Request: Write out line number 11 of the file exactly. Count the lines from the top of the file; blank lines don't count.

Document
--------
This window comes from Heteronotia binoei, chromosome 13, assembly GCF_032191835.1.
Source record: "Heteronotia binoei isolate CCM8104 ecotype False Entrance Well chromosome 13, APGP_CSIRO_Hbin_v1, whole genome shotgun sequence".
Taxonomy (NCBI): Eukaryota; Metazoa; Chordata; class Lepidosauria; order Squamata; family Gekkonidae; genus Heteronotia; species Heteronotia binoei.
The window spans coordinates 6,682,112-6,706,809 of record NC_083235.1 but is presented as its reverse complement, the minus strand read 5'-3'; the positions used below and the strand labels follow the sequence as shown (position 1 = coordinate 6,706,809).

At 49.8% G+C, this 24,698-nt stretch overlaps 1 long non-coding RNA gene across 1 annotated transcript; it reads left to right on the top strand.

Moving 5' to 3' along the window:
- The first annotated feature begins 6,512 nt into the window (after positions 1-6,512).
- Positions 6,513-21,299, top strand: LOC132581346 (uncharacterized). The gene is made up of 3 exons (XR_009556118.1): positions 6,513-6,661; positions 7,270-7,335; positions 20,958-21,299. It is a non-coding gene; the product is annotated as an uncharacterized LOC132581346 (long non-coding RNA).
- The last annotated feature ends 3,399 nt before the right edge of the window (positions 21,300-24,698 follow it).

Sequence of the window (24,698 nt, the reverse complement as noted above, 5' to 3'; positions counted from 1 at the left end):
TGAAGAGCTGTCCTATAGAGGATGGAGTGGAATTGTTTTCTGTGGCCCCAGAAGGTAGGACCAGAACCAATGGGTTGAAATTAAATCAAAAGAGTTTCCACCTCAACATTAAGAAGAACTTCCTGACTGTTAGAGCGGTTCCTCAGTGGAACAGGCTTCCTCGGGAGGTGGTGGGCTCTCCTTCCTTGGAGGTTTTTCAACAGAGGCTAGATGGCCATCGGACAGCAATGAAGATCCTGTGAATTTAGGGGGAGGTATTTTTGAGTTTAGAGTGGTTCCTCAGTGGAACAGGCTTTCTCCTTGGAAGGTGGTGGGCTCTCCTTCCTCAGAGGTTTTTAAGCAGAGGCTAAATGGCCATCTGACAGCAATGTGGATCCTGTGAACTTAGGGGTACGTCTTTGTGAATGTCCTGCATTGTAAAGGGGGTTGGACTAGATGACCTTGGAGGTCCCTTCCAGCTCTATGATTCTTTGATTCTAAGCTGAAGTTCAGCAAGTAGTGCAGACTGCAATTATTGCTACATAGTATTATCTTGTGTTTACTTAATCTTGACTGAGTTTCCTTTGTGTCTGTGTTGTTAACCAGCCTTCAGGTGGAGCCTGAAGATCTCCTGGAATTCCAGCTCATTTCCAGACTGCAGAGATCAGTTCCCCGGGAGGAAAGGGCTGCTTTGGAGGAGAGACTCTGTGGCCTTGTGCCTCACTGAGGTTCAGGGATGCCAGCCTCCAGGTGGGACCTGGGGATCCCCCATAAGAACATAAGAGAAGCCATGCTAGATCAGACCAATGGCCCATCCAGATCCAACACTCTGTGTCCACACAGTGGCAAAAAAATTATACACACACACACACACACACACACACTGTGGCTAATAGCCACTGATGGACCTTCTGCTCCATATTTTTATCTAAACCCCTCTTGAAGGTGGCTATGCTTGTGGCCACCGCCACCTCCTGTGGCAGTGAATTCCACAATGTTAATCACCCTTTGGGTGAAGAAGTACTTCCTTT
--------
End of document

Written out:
TGAAGAGCTGTCCTATAGAGGATGGAGTGGAATTGTTTTCTGTGGCCCCAGAAGGTAGGACCAGAACCAATGGGTTGAAATTAAATCAAAAGAGTTTCCACCTCAACATTAAGAAGAACTTCCTGACTGTTAGAGCGGTTCCTCAGTGGAACAGGCTTCCTCGGGAGGTGGTGGGCTCTCCTTCCTTGGAGGTTTTTCAACAGAGGCTAGATGGCCATCGGACAGCAATGAAGATCCTGTGAATTTAGGGGGAGGTATTTTTGAGTTTAGAGTGGTTCCTCAGTGGAACAGGCTTTCTCCTTGGAAGGTGGTGGGCTCTCCTTCCTCAGAGGTTTTTAAGCAGAGGCTAAATGGCCATCTGACAGCAATGTGGATCCTGTGAACTTAGGGGTACGTCTTTGTGAATGTCCTGCATTGTAAAGGGGGTTGGACTAGATGACCTTGGAGGTCCCTTCCAGCTCTATGATTCTTTGATTCTAAGCTGAAGTTCAGCAAGTAGTGCAGACTGCAATTATTGCTACATAGTATTATCTTGTGTTTACTTAATCTTGACTGAGTTTCCTTTGTGTCTGTGTTGTTAACCAGCCTTCAGGTGGAGCCTGAAGATCTCCTGGAATTCCAGCTCATTTCCAGACTGCAGAGATCAGTTCCCCGGGAGGAAAGGGCTGCTTTGGAGGAGAGACTCTGTGGCCTTGTGCCTCACTGAGGTTCAGGGATGCCAGCCTCCAGGTGGGACCTGGGGATCCCCCATAAGAACATAAGAGAAGCCATGCTAGATCAGACCAATGGCCCATCCAGATCCAACACTCTGTGTCCACACAGTGGCAAAAAAATTATACACACACACACACACACACACACACTGTGGCTAATAGCCACTGATGGACCTTCTGCTCCATATTTTTATCTAAACCCCTCTTGAAGGTGGCTATGCTTGTGGCCACCGCCACCTCCTGTGGCAGTGAATTCCACAATGTTAATCACCCTTTGGGTGAAGAAGTACTTCCTTT